First, I'm not sure "deception" is the only thing in play here. I suspect that Siegel's career would have suffered even if he had made similar comments under his real name. Writers at magazines like Slate and TNR can engage with thoughtful commentators, but probably shouldn't get into flame wars.
Our culture has yet to decide whether Web comments are closer to "conversation" than "publication." When we talk over the phone, face-to-face, in a quick e-mail, or even on a radio talk show, we all take advantage of the wiggle room our culture gives us to embellish or to borrow ideas without attribution. In the extreme example of the talk show, we're even permitted to maintain our anonymity as we hold forth before an audience of thousands or millions.
That slack generally vanishes when we submit our comments for publication. It's understood that we can be charged with plagiarism unless our written comments are original or properly cited. Editors traditionally extend anonymity to those who may get fired or firebombed for what they write. Accountability demands that everyone else put their names to what they write.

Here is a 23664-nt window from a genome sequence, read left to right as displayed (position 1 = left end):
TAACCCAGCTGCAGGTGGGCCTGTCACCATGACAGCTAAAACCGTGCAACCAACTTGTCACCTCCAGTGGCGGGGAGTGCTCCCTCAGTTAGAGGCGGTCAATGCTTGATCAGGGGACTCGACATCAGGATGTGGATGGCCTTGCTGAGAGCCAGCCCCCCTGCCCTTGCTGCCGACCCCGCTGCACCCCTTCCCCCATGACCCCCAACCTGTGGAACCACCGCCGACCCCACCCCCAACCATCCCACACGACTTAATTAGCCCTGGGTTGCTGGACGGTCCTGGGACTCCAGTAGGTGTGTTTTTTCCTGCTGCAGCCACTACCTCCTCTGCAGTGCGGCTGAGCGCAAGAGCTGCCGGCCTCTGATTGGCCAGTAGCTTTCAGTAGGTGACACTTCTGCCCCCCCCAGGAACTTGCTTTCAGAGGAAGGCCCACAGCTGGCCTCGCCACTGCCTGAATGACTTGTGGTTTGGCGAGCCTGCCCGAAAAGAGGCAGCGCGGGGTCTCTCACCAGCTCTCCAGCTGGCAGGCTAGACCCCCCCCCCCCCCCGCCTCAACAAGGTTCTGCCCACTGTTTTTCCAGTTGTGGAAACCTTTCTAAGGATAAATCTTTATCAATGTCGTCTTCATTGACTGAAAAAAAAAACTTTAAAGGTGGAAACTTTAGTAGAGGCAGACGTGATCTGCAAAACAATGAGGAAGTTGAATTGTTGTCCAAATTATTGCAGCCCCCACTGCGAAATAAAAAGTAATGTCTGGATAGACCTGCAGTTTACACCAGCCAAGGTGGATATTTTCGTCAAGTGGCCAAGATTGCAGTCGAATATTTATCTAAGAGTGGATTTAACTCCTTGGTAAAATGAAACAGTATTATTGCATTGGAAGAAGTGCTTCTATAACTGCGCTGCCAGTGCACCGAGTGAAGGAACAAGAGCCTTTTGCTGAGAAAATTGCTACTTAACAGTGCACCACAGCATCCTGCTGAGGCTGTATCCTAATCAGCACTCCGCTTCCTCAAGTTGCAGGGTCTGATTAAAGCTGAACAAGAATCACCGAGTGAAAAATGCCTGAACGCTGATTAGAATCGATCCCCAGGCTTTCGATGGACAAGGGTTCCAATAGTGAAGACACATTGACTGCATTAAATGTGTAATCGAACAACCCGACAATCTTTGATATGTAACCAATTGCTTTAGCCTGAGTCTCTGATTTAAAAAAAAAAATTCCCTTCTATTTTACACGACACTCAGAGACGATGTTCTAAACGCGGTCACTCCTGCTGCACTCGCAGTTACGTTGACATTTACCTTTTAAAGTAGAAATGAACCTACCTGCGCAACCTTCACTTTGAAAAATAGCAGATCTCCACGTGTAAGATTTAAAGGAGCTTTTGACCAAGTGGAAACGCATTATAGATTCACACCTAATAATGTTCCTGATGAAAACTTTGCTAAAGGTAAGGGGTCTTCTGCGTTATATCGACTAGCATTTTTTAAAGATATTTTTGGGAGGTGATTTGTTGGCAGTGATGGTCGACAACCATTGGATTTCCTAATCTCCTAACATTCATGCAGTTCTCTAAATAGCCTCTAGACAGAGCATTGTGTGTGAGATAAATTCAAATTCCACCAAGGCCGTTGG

I regard Web comments as something closer to publication than conversation, so I use my real name or something that identifies me—ShaferAtSlate, to use one recent example—when posting. But I understand the millions who think posting is more like conversation.
This gets to what the comment boards and the Fray are about. I think BOTF poster have generally been on the rigorist side of the continuum -- plagiarism results in social sanctions. But are all of us whoe post psuedonomously engaging in some form of deception?
I dropped my star and then particpated in a thread, giving some people the mistaken idea that I was a newbie. Then I switched to a different handle altogether since I thought it unwise to use a handle derived from my real name. It seems to me that these "sins" pale in comparison to what Siegel did, since I wasn't using the pseudonyms to try to bolster my own reputation.
And that's the bottom line -- what Siegel did was dishonest, but, perhaps worse, it was lame.